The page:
Sunday, 15 February 2015

The Past is Alive: lost civilisations

The title to this post is a quote from Mayhem's great Pagan Fears. It's also a fact, in a way; the past is alive in each of us in a philosophical as well as literal way; and in the things people leave behind them and our reponses to those things. Which is 
essentially a long-winded way of linking things that have nothing much in common except that I got them for Christmas; but in fact looking at it more closely, there is a link of sorts, albeit a tenuous one.

Taking a few things almost at random, the link that came to mind was not only that they were all the products of human beings, but that they all represent ways of life that no longer exist, or that have changed almost beyond recognition. As a non-misanthrope (at least 94% of the time), the things people leave behind elicit an emotional response of one kind or another; an empty landscape is beautiful, but there is something special about stumbling unexpectedly upon a standing stone or war memorials, or cairn or even old initials carved in a tree, or indeed this statue, in the middle of nowhere;

 These objects represent the lives and worlds of people you will never know, times that will never return and that can probably never be fully understood in the casual way we understand our own time.

ANYWAY, this will be chronological as it seems simplest, even though Switzerland in 1983 (later) is now as gone as Mississippi in 1929. Unless that is, you subscribe to a non-linear understanding of time.

As good a place to start as any, Charley Patton's music documents not just one vanished world, but several, so:

Complete Recordings 1929-1934 by Charley Patton (5CD box set, JSP Records)

 The recordings the great Charley Patton made fall on either side of the (to us) dividing line of the Wall Street Crash of 1929 which heralded the Great Depression; but they also demonstrate that, although it no doubt had serious repercussions for the rural south, there was little the Depression could do to immediately worsen the situation of the African American population living in and around the cotton plantations and poor farms of Mississippi.

Even in his earliest recordings, Patton’s songs are full of references to local events and people (there’s a nice article here: and his concerns are – as his listeners mostly would have been - local too. Many of his songs are full of enigmatic references to people, places and things, sometimes (as in Tom Rushen Blues, documenting the singer’s tempestuous relationship with Tom Rushing, then sheriff of Mergold, Mississippi) fairly easy to decipher, but sometimes impenetrable but hugely evocative.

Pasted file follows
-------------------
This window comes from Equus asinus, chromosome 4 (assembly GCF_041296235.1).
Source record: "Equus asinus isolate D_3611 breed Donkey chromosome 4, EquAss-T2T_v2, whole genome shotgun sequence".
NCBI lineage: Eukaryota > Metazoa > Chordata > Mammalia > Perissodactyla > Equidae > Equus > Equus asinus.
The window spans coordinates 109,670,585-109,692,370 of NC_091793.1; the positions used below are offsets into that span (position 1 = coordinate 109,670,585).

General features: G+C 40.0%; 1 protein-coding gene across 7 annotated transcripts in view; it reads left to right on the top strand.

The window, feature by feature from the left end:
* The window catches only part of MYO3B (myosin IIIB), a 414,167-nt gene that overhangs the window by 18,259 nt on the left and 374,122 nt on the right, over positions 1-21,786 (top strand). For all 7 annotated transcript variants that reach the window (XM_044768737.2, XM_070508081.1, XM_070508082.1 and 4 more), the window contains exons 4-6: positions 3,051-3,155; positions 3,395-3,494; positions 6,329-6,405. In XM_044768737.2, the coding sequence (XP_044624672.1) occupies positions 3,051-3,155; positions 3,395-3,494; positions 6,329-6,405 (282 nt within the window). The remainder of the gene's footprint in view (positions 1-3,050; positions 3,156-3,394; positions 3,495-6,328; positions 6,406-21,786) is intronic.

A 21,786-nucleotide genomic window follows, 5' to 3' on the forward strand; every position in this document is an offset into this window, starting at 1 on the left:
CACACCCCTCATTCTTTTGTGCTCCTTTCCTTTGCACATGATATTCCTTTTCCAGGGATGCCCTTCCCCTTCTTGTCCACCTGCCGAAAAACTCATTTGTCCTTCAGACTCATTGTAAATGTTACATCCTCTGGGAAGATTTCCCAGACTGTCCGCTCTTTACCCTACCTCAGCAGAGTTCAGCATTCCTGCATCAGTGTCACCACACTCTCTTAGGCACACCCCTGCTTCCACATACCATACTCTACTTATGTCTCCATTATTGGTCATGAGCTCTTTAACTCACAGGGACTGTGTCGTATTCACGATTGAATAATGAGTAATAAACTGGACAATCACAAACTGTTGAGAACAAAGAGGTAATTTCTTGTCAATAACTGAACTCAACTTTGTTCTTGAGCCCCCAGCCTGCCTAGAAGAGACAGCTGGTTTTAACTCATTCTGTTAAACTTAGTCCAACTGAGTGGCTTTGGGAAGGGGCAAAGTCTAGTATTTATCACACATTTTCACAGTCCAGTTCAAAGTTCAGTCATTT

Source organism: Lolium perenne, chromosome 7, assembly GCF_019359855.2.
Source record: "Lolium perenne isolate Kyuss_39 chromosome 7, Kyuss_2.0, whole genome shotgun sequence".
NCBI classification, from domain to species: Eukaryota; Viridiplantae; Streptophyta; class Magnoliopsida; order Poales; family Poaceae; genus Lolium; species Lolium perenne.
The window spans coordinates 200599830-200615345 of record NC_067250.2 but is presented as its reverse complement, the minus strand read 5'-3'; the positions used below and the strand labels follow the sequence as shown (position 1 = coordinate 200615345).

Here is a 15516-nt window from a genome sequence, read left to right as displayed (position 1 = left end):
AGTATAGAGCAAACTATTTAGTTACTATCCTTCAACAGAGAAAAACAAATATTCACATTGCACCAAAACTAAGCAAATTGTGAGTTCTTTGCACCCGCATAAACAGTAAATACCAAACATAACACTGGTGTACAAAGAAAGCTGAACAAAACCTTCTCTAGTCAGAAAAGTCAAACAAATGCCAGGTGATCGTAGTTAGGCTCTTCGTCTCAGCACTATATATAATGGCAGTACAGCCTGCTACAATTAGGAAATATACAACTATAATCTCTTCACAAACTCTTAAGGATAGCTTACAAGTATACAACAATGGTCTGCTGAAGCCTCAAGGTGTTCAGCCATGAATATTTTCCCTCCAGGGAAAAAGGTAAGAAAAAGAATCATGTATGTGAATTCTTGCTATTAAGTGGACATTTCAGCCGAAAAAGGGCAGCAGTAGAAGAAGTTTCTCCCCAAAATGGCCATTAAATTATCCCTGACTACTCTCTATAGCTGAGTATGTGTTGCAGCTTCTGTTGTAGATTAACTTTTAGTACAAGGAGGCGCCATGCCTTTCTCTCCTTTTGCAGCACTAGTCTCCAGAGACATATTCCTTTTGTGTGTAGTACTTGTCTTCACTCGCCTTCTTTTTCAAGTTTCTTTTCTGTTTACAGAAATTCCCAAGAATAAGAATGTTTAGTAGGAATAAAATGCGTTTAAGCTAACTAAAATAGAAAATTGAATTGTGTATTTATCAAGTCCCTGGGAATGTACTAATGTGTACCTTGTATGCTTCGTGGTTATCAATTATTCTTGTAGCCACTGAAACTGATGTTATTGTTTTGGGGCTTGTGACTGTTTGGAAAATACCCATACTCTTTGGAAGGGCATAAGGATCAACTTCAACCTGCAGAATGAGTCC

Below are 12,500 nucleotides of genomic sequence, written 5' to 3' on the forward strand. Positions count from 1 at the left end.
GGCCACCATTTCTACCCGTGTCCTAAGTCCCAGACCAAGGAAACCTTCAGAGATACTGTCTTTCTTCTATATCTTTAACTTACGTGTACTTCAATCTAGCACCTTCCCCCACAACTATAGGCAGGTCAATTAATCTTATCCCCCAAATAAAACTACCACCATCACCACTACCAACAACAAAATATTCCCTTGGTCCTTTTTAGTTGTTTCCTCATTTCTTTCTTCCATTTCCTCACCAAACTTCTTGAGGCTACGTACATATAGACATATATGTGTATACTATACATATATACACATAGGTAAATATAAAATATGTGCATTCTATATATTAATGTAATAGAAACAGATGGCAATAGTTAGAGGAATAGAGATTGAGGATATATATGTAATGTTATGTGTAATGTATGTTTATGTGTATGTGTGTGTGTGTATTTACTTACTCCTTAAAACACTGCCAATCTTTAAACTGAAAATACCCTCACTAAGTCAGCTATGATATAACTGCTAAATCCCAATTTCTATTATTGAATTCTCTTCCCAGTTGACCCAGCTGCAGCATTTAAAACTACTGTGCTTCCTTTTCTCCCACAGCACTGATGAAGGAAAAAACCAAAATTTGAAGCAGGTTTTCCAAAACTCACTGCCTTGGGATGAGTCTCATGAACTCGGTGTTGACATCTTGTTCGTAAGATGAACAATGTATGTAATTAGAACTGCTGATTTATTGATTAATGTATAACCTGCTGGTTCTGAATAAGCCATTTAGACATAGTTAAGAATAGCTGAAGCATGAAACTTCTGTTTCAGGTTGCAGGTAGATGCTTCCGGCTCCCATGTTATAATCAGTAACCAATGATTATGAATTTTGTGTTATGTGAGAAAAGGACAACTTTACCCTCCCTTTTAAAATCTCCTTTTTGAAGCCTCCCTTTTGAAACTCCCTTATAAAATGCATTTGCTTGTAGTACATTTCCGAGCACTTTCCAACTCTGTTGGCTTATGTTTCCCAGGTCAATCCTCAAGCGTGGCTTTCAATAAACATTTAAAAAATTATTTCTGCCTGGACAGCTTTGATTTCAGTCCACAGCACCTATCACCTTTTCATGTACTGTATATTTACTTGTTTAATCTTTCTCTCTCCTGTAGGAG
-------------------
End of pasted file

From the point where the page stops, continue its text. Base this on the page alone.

The Wall Street Crash was probably news on the Dockery Farms plantation (outside of Clarksdale, Mississippi) where Patton had been raised, but it was almost certainly not as immediately pressing as had been the great Boll Weevil infestation that devastated cotton plantations across the southern states of the USA through the early years of the 20th century, commemorated in (among many other places) Patton’s Mississippi Boll Weevil Blues (recorded in June 1929) which mythologises the spread of the weevils in a rueful, semi-humorous way:
Well, I saw the bo weevil, Lord, a-circle, Lord, in the air, Lordie/The next time I seed him, Lord, he had his family there/Bo weevil left Texas, Lord, he bid me "fare ye well", Lordie/(Where you goin' now?)I'm goin' down the Mississippi, gonna give Louisiana hell

In the month of the great Wall Street Crash (which took place in late October 1929), Patton was recording a two-part song which had more immediate local and personal significance; ‘High Water Everywhere’ parts 1 & 2, commemorating the Great Mississippi Flood of 1927, which Patton – an eye-witness to the flood - gives an almost biblical apocalyptic quality:


lord, the whole round country, man, is overflowed /You know I can't stay here, I'll go where it's high, boy/I would go to the hilly country, but, they got me barred /Now, look-a here now at Leland river was risin' high/Look-a here boys around Leland tell me, river was raisin' high/Boy, it's risin' over there

 The consequences of disasters like the great flood and the weevil epidemic were inseparable from those of the Depression itself; a vast, poverty-stricken population for whom escape was only possible through the exactly the kinds of things Patton was singing about; alcohol (still illegal in this period, hence the sheriffs like Rushing who pop up throughout Patton’s work) or becoming part of the large itinerant population then wandering the country looking for work.

Despite his much-documented loathing for work, Patton identified closely with these roaming figures and his most evocative (and to modern ears almost sepia-toned) songs such as Jim Lee Blues pt 1 (also recorded the same month as the Crash) and Some Summer Day (from his first post-Crash recording session in June 1930) have lyrics which reflect the instability of a life on the road and are sharply relevant to the events then happening (or about to happen) to thousands of displaced people across America; but they are also full of the railroads, riverboats and  mysterious individuals that had probably been a part of his work since long before they were put down on wax.
World War Two, the civil rights movement, advances in technology, music and just the passing of time itself have made Patton’s recorded work (and indeed the one photograph of the man himself, above) seem incredibly distant; but the recordings bring that lost world vividly back; its bitterness made bittersweet by the art which preserves it.

Far less distant chronologically, but even remote in other ways is the way of life and death preserved in Soviet Ghosts by Rebecca Litchfield

(I don’t want to steal her images without permission, but there is a great selection of them here:

Soviet Ghosts is a collection of photographs by Rebecca Litchfield of the decaying remains of neglected buildings and monuments of the Soviet empire that accumulated across Eastern Europe and Russia for a large part of the twentieth century.